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Infant and Toddler Mental Health

Models of Clinical Intervention With Infants and Their Families

Edited by J. Martín Maldonado-Durán, M.D.

  • ISBN 978-1-58562-086-9
  • Item #62086


Countless studies have demonstrated the power of early intervention to permanently alter the course of a child’s life. Yet—heightened by the past decade’s research breakthroughs in genetics—the nature vs. nurture controversy rages on.

This volume dispels some of the persistent myths surrounding this controversy. Unlike largely theoretical texts that describe infant behavioral and emotional difficulties and other psychosocial challenges affecting young children, this eminently practical guide illustrates what to do in numerous clinical situations with actual patients. Written by clinicians who work with infants and children and their families every day, this reality-based approach addresses the most common and important problems in infant psychopathology (e.g., trauma, sleep, feeding, excessive crying, attachment disruptions), covering models of intervention from pregnancy through infancy, attachment issues, and transgenerational themes.

Here, you’ll find topics rarely addressed elsewhere:

  • The theoretical and clinical implications of trauma during early childhood and its effects on emotional regulation, cognition, and attachment, including potential disruptions of attachment—a topic widely overlooked in the life of young children, perhaps because of the distress it produces in adults to think that infants can be subject to violence, witness major traumatic events, and experience consequences from such events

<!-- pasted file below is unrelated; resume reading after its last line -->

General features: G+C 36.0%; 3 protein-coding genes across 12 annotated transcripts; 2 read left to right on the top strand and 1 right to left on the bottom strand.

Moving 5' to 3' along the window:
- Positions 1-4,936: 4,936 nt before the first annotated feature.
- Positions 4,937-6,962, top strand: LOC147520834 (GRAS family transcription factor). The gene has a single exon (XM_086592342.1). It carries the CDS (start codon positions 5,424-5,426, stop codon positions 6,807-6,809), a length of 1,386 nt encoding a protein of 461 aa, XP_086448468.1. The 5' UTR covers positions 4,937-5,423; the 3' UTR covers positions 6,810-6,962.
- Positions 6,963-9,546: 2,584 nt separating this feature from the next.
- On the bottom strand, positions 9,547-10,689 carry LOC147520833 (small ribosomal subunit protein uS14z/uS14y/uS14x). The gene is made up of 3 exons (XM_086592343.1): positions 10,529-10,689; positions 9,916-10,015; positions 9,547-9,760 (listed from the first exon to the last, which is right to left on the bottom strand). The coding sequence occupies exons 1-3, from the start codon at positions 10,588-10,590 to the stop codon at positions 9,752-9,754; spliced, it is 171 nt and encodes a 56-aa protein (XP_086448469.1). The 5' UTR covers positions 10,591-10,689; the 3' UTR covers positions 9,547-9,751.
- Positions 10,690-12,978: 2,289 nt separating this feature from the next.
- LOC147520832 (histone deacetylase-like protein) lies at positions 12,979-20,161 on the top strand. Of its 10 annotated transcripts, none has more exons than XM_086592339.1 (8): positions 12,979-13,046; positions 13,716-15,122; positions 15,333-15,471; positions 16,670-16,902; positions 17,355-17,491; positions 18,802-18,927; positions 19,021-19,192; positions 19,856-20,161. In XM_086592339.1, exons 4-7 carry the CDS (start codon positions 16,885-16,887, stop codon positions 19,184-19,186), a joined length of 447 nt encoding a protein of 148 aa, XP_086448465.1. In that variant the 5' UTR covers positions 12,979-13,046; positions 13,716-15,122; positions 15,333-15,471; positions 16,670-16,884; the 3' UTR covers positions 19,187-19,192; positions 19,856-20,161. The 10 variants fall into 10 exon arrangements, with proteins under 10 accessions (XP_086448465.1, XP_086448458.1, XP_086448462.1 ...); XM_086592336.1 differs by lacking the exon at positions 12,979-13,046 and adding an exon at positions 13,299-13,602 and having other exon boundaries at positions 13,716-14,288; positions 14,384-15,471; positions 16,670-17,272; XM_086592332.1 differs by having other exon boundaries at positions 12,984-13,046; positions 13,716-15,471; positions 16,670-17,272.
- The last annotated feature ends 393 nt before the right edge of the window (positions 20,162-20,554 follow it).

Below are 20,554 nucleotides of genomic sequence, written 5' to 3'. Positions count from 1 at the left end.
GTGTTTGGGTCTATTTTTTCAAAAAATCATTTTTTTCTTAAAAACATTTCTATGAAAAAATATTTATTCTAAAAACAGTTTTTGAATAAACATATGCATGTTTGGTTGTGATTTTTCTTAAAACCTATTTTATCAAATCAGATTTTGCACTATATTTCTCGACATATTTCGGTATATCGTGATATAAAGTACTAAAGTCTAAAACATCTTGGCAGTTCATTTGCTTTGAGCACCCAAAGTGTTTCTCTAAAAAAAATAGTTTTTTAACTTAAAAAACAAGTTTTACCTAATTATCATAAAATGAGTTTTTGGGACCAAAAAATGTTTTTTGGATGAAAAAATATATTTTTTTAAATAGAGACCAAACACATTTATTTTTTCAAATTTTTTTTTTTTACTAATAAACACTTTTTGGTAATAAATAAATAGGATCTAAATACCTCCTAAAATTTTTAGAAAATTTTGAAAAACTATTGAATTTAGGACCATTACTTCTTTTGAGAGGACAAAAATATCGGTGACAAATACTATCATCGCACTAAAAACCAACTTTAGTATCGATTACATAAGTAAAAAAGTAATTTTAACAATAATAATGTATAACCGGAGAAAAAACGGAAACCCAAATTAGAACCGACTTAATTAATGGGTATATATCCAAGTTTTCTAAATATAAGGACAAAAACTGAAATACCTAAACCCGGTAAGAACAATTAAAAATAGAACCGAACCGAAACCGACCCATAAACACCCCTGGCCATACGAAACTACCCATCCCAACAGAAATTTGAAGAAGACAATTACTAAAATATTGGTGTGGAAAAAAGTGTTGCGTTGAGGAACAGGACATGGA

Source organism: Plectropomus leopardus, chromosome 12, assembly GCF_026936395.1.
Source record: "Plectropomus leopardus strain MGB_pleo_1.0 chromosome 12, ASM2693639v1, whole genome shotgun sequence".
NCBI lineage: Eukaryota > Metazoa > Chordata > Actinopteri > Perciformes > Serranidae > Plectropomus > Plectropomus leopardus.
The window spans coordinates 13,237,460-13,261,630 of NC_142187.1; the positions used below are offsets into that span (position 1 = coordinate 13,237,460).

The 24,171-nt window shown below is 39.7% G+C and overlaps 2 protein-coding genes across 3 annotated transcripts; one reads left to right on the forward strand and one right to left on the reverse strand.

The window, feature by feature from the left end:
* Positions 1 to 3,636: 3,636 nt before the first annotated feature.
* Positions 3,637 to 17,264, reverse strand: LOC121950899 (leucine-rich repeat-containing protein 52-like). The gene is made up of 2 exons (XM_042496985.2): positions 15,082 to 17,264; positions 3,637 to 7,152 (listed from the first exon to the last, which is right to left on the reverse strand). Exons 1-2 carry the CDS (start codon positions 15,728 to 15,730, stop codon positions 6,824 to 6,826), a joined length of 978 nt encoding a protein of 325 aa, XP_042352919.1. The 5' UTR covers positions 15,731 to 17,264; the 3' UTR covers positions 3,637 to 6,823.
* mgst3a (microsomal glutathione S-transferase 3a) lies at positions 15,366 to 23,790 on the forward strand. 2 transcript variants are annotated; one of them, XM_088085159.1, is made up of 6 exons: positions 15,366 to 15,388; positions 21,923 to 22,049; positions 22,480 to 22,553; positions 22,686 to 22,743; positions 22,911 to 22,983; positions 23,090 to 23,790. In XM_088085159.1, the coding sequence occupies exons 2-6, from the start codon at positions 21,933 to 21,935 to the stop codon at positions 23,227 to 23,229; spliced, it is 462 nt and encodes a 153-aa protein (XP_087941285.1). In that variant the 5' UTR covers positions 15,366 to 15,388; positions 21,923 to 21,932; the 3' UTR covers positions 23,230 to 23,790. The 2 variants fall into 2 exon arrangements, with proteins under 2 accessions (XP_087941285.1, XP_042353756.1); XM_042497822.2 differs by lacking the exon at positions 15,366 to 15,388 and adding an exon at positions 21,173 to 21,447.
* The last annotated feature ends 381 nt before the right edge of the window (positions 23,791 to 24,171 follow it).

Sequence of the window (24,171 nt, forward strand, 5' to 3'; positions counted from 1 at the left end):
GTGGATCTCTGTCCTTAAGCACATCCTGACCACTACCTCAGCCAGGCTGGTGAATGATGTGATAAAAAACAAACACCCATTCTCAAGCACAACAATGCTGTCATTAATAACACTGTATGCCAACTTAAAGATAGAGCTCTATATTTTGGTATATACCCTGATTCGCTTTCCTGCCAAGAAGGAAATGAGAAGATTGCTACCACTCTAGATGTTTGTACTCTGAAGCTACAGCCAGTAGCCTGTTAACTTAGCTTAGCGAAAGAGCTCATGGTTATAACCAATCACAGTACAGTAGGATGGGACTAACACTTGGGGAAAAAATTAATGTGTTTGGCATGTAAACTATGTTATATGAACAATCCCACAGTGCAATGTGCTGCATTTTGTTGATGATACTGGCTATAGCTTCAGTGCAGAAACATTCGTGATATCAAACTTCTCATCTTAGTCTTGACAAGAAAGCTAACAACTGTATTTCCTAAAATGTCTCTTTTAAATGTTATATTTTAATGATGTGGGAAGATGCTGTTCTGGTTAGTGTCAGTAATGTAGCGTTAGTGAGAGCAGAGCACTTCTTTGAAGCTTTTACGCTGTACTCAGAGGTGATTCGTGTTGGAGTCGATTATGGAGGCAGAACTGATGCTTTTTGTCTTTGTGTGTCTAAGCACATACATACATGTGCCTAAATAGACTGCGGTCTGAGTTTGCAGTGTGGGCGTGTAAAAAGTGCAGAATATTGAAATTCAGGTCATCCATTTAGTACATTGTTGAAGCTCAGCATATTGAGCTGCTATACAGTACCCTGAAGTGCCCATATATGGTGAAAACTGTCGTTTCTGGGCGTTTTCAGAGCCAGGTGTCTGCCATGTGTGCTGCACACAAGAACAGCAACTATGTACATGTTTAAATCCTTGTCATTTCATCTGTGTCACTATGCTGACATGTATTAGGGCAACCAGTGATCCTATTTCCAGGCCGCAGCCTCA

• Techniques, such as multimodal parent-infant psychotherapy, for working effectively with families—once considered “unreachable”—who are under severe stress and have endured multiple disruptions, disappointments, and marginalization

  • A timely discussion of a rarely addressed problem on the importance of early intervention and the effects of day care for infants, from the point of view of the infant exposed to multiple caretakers, addressing the very difficult questions of the effects on infants of changes in caretakers

  • How young children use their bodies and its functions to manifest their difficulties, focusing on sleeping, crying, and eating with practical suggestions that can be widely applied by health care professionals

  • Unique commentaries on two case examples by a diverse international panel of clinicians and researchers—from countries such as Argentina, Canada, France, Japan, Mexico, Switzerland, the UK, and the U.S.—illustrating the differences of opinion, approaches, and perspectives that together generate more effective assessment and treatment

This thought-provoking clinical reference is a “must read” for developmental, child, and adolescent psychiatry educators and practitioners—and nurses, pediatricians, occupational therapists, and clinical social workers—as they help the youngest members of our community through theoretical understanding and practical intervention.


    Part I: Theoretical Framework
    Chapter 1. The Place for Infancy
    Chapter 2. Attachment, Trauma, and Self-Reflection: Implications for Later Psychopathology